Friday, February 09, 2007

Richard Montagu (1577-1641) Real Presence

One of the things I think about a lot is the sad division over the Sacrament of Unity. Zwingli's and Oecelampadius' 'real absence' must be rejected as heterodox teaching. But, does one have to use the language of 'transubstantiation' or 'consubstantiation' (the latter is debatable for Luther's position) in order to embrace 'real presence' in the Eucharist where the recpient receives really and truly the whole substance of Christ by this sacrament? Montagu said,
Christ giveth us his very body and bloud and really and truely performs in us his promise in feeding our soules unto eternal life. As for the manner how, This inexplicable, that unutterable: it is faith onely that can give the resolution. Trans or con. skill not of...otherwise acknowledge, there is, there need bee, no difference in the point of reall presence.
With favour, Montagu quotes from Justin Martyr's testimony that said,
For wee do not receive these things as common bread or common drink: but even as our Lord & Saviour Jesus Christ, by the Word of God and Prayer, through which food beeing altered and changed, our flesh and bloud is sustained becommeth the flesh and bloud of him, that Jesus, who took our flesh in his Incarnation.
Is this, in all honesty, anything less than what the Church of Rome or that of the East have always been desirous of protecting against those who would see the Eucharist as an empty figure? A transmutation, transelementation, transignification, divines such as Montagu and Andrewes, Forbes and Thorndike NEVER denied. That the word transubstantiation must be used to explain the 'HOW' of the mystery; they denied. Besides the WORD transubstantiation, what is missing?

A Few New Books

I just received a few books in the post thanks to a couple of charities for those preparing for the priesthood in the Church of England. I was happily given a nice gift towards books and I look forward to the 25 or so that are on the way! Here is what just came:

1) Joseph Martos, Doors to the Sacred: A Historical Introduction to Sacraments in the Catholic Church (Revised and Updated)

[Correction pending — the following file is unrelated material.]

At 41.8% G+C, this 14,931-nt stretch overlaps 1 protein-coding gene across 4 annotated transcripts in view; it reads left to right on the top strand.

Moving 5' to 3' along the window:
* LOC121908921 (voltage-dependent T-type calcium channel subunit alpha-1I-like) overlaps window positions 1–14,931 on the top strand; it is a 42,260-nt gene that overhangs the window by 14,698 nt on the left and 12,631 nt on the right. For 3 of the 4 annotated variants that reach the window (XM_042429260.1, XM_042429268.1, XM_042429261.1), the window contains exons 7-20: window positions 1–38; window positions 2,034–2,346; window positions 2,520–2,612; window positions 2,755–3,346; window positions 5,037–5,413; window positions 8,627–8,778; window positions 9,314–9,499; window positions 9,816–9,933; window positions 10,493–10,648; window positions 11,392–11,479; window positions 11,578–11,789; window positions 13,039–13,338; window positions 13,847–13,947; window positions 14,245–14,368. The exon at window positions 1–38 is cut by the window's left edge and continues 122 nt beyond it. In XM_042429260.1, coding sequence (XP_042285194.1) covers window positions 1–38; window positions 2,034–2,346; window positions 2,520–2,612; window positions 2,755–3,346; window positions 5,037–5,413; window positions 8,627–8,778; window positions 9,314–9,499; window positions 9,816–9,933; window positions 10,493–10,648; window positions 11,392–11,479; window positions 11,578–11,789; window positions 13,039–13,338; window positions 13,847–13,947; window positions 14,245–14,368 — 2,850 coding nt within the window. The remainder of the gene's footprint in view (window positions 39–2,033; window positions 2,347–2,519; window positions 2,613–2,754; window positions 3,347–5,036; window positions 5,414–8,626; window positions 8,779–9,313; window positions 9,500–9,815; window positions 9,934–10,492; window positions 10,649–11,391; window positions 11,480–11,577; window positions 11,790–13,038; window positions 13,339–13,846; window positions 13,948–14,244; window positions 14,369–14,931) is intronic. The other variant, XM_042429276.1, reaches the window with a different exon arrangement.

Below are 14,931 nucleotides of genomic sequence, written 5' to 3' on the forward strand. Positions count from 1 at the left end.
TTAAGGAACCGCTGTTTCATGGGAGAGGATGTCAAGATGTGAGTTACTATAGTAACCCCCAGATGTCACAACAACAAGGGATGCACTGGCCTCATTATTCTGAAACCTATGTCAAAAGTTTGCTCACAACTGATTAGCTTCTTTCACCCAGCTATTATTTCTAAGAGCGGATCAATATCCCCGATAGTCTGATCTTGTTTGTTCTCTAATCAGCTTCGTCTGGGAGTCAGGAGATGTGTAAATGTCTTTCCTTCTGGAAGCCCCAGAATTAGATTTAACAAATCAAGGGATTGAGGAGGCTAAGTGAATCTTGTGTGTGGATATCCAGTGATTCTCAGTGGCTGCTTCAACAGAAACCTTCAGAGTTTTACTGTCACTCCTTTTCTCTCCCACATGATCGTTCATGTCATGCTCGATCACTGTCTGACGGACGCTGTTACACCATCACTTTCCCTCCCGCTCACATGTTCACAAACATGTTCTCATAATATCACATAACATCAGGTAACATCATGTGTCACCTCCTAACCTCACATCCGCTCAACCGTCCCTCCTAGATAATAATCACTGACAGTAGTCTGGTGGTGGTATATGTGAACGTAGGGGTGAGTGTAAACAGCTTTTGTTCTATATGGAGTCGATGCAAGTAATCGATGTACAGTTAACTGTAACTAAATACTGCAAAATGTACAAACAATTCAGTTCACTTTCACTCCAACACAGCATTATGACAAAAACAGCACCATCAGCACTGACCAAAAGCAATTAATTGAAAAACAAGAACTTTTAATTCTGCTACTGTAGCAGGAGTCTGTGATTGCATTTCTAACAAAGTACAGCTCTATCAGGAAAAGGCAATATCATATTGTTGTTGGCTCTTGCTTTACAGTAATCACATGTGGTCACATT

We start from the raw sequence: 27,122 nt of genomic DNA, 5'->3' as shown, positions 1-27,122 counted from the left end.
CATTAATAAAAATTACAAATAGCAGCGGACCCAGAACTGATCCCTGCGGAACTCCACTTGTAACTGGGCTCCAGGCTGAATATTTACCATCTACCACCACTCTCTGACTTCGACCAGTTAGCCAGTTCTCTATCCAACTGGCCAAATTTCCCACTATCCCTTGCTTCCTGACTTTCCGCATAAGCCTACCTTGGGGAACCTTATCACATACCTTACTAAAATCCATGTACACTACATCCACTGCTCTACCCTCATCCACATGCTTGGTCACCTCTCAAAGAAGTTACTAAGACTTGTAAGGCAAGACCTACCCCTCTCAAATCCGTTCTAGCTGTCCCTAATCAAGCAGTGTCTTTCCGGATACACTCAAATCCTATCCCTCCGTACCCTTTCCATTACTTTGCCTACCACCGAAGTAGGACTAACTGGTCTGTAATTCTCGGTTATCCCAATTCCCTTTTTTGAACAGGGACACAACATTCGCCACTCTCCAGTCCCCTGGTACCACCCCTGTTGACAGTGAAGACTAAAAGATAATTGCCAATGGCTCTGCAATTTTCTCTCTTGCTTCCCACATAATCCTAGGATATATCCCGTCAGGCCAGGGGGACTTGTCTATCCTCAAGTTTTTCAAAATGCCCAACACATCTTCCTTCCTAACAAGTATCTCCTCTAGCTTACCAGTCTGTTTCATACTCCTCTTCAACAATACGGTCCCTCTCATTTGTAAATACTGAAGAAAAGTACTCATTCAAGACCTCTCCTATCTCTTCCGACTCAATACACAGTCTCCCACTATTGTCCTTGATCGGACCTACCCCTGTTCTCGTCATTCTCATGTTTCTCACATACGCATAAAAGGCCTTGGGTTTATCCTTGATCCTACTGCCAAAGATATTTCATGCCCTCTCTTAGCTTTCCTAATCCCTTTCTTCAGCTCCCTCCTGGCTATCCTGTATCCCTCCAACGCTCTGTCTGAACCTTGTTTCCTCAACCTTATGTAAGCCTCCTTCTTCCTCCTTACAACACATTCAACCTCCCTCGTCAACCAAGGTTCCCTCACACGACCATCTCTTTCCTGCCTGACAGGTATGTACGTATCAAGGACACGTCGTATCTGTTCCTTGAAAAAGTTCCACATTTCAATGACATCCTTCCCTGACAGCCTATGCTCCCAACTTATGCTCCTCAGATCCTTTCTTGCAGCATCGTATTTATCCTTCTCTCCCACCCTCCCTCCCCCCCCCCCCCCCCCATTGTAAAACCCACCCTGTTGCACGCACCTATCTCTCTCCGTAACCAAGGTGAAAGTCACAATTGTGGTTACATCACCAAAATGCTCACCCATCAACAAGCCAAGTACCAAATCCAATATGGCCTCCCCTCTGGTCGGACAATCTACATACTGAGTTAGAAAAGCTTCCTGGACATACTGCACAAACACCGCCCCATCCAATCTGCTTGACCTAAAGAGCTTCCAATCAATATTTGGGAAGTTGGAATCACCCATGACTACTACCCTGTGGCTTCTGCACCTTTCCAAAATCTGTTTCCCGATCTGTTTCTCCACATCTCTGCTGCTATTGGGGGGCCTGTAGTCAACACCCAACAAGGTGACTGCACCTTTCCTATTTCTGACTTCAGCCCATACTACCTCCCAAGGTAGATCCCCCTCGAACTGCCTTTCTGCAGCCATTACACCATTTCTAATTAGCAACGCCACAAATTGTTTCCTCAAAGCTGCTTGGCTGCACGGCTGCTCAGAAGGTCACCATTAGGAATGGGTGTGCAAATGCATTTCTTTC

2) Robert Sokolowski: Christian Faith and Human Understanding: Studies on the Eucharist, Trinity and Human Understanding.
3) Gerhard Muller: Priesthood and Diaconate

An Interesting site

Take a look at Anglicana Ecclesia! I have added it to my 'links'. biretta tip: Fr. Al Kimel

Thursday, February 08, 2007

The Beauty of Snow in the Morning

It was a beautiful walk into Morning Prayer at 7.30 this morning as the snow fell (quite cold too) as I walked in the quiet of the morning. It is so amazing how quiet everything goes when snow is on the ground. The only thing one hears is the snow falling through the trees. That was what it was like this morning as I walked along the River Wear into college for Morning Prayer and breakfast. As I now sit in my study room, i am able to look out the window as the snow falls around the Durham Cathedral. Hopefully some inspiration will be the result as I write on Eucharistic sacrifice and presence in Andrewes' theology!

Tuesday, February 06, 2007

Bishop Tom Wright on the Primates' Meeting: Brilliant!!!

Read it all!
He is absolutely right here: the American church did it to themselves. It is on their own heads if they find themselves out of the Communion because they were warned and did it anyway. If they want to be prophets, then they have to follow the rules of prophecy: you may be found wrong and with that comes consequences!